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Former Miles & Stockbridge principal seeks $776k in attorneys’ fees from firm

Donald E. English Jr.

Donald E. English Jr.

Less than three months after a jury awarded him more than $200,000 from his former firm, Donald E. English Jr. is now seeking almost four times that amount in attorneys’ fees from Miles & Stockbridge PC.

English alleges Baltimore-based Miles & Stockbridge used a “scorched earth” defense strategy and refused to entertain numerous settlement offers, causing English to rack up such exorbitant fees, according to a motion seeking nearly $776,000 in attorneys’ fees filed in Baltimore City Circuit Court on Tuesday.

Now a non-equity partner at Jackson Lewis PC in Baltimore, English resigned from Miles & Stockbridge in July 2017 after 13 years with the firm, the last four as equity principal. English claimed after he resigned, Miles & Stockbridge reduced his salary and “clawed back” nearly $60,000 the firm had paid him, according to his lawsuit. The firm also refused to pay English for his work on the last three days of the job as well as his salary and benefits through the end of the month and any prorated bonuses, according to the lawsuit.

In June, a jury awarded English $231,000, including treble damages. Miles & Stockbridge filed a notice of appeal last week after a Baltimore judge denied post-trial motions filed by the firm seeking to set aside or reduce the verdict.

English is requesting his old firm pay $775,771 in legal fees and other costs for the more than 1,600 hours his two attorneys, Tonya Baña and Kenneth Ravenell, spent on the case. The litigation may have “proceeded like any other garden-variety wage dispute,” the motion states, but Miles & Stockbridge complicated the case.

“As a result of Miles & Stockbridge’s misleading and evasive discovery tactics and scorched earth litigation strategy, Mr. English was required to perform exhaustive legal research and further fact investigation outside the formal discovery process,” the filing states.

English also alleges the firm said it planned to call 17 witnesses at trial, but only five took the stand.

“In hindsight, it is obvious that Miles & Stockbridge purposefully indicated that it intended to call many witnesses whom it never had any real intention of calling at trial, which forced Mr. English’s legal team to needlessly conduct further fact investigation and prepare cross-examination outlines for witnesses that would never appear,” the filing states.

Miles & Stockbridge declined to comment on the filing or its appeal on Wednesday.

Settlement talks

English also states in the motion he incurred significant legal costs because Miles & Stockbridge “has persistently refused to engage in any settlement discussions.”

English spoke in June 2017 with Michael Brown, who was then a member of the firm’s board of directors and agreed to bring a $20,000 settlement offer to the board on English’s behalf. The board rejected the proposal, the filing states.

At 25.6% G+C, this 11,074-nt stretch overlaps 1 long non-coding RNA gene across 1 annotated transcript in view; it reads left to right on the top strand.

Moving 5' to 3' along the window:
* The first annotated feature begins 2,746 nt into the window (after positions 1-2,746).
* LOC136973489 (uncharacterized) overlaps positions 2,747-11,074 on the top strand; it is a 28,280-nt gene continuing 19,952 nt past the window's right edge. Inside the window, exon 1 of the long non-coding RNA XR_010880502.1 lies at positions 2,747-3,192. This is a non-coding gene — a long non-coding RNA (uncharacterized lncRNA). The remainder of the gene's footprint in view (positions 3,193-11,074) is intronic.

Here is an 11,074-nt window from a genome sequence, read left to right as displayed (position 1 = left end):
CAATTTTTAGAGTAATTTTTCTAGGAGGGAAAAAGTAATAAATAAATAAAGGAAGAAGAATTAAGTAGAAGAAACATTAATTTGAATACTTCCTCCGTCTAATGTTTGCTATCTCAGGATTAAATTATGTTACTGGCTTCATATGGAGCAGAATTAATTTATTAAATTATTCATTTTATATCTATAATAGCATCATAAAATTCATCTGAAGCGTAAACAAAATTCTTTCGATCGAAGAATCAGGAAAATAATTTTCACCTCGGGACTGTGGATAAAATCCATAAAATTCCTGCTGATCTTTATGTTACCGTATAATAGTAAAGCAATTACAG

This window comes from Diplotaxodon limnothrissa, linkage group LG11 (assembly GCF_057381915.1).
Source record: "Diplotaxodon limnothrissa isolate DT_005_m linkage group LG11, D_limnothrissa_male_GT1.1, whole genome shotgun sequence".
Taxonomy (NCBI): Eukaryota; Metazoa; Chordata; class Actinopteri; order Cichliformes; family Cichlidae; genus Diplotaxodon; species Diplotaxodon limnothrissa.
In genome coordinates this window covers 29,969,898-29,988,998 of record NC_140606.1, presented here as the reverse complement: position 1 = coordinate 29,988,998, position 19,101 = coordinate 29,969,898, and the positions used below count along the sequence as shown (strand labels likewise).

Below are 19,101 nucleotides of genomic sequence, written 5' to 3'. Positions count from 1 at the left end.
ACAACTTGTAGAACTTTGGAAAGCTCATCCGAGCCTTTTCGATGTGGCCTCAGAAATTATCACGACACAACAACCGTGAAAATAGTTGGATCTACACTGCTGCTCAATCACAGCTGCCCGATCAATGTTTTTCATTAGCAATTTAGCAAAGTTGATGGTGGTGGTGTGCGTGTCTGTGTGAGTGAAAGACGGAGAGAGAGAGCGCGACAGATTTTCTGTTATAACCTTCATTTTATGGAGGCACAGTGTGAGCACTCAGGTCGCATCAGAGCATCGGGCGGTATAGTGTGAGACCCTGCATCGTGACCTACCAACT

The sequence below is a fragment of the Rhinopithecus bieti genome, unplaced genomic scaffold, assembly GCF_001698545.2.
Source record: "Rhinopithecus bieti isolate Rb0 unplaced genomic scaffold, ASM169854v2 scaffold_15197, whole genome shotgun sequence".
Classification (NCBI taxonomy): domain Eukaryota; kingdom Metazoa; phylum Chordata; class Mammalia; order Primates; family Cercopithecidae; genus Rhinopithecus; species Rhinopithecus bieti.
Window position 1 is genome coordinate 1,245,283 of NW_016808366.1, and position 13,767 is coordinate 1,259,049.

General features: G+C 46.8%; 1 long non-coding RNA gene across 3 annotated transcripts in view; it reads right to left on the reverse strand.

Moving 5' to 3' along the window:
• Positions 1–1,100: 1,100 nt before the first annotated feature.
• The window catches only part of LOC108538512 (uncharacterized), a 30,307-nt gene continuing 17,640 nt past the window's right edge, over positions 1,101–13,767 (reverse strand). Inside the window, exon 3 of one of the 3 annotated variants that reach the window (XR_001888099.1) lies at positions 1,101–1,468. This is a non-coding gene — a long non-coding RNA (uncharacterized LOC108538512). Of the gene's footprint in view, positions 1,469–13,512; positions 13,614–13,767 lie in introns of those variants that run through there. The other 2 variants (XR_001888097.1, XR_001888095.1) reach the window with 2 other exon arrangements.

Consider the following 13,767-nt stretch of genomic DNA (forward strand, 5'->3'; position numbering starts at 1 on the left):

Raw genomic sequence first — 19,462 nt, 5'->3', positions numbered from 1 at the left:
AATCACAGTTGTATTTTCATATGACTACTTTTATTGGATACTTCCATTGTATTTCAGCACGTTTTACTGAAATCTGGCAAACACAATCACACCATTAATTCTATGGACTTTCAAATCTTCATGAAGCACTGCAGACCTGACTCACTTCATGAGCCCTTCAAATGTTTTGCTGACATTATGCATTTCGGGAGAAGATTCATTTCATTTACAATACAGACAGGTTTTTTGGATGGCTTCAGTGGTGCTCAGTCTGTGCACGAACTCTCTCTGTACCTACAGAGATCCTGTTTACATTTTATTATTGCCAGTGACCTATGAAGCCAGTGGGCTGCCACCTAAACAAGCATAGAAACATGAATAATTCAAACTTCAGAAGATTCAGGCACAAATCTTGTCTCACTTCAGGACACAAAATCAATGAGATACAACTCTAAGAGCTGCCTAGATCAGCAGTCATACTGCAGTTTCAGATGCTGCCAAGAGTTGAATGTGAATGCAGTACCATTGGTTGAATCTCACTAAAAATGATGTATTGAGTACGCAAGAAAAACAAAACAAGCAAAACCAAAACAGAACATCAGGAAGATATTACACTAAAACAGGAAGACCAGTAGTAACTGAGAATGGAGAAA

After retaining Baña, who also used to work at Miles & Stockbridge, the firm’s general counsel Jeffrey P. Reilly declined a settlement offer covering English’s lost wages and attorneys’ fees, a total of $76,000. Instead, the firm retained outside counsel and sent Baña a letter stating English’s claims lacked merit, the filing states.

In March, English and Baña met with Joseph Hovermill, Miles & Stockbridge’s president and CEO, and offered to settle the claims if the firm made an anonymous donation to charity for $60,000, paid his attorneys fees and costs and sent out a memo to all firm attorneys on how equity principal compensation worked. The firm did not respond to English’s proposal, the filing states.

Even after the jury verdict on June 13, English, through counsel, told Miles & Stockbridge he would take less than the jury award and $500,000 in legal fees English planned on requesting from the court. The firm also did not respond to that settlement offer, the filing states.

“In sum, Miles & Stockbridge was clearly placed on notice that Mr. English would seek his legal fees incurred in pursuing this litigation,” the filing states. “As a law firm, Miles & Stockbridge was particularly well-situated to appreciate the significant expense such litigation entails and the gamble it was taking.”

Baltimore attorney Julie C. Janofsky, who handles employment law matters, submitted an affidavit on English’s behalf that the fees requested in the filing are reasonable.

Given the “contentiousness” and complexity of the case, “the total number of hours worked and the total legal fees incurred in this matter are within the range of what would be deemed fair, reasonable, and necessary to achieve the outstanding result Mr. English obtained,” said Janofsky, of Fedder & Janofsky LLC, who was not compensated for providing the affidavit.

English contends Miles & Stockbridge must have incurred comparable legal expenses. The firm hired Gallagher Evelius & Jones LLP for its defense. Two partners, Ward B. Coe III and Mark S. Saudek, and an associate at Gallagher were working on the case for Miles & Stockbridge.

The case is Donald E. English, Jr. vs Miles & Stockbridge PC, 24C17004438.

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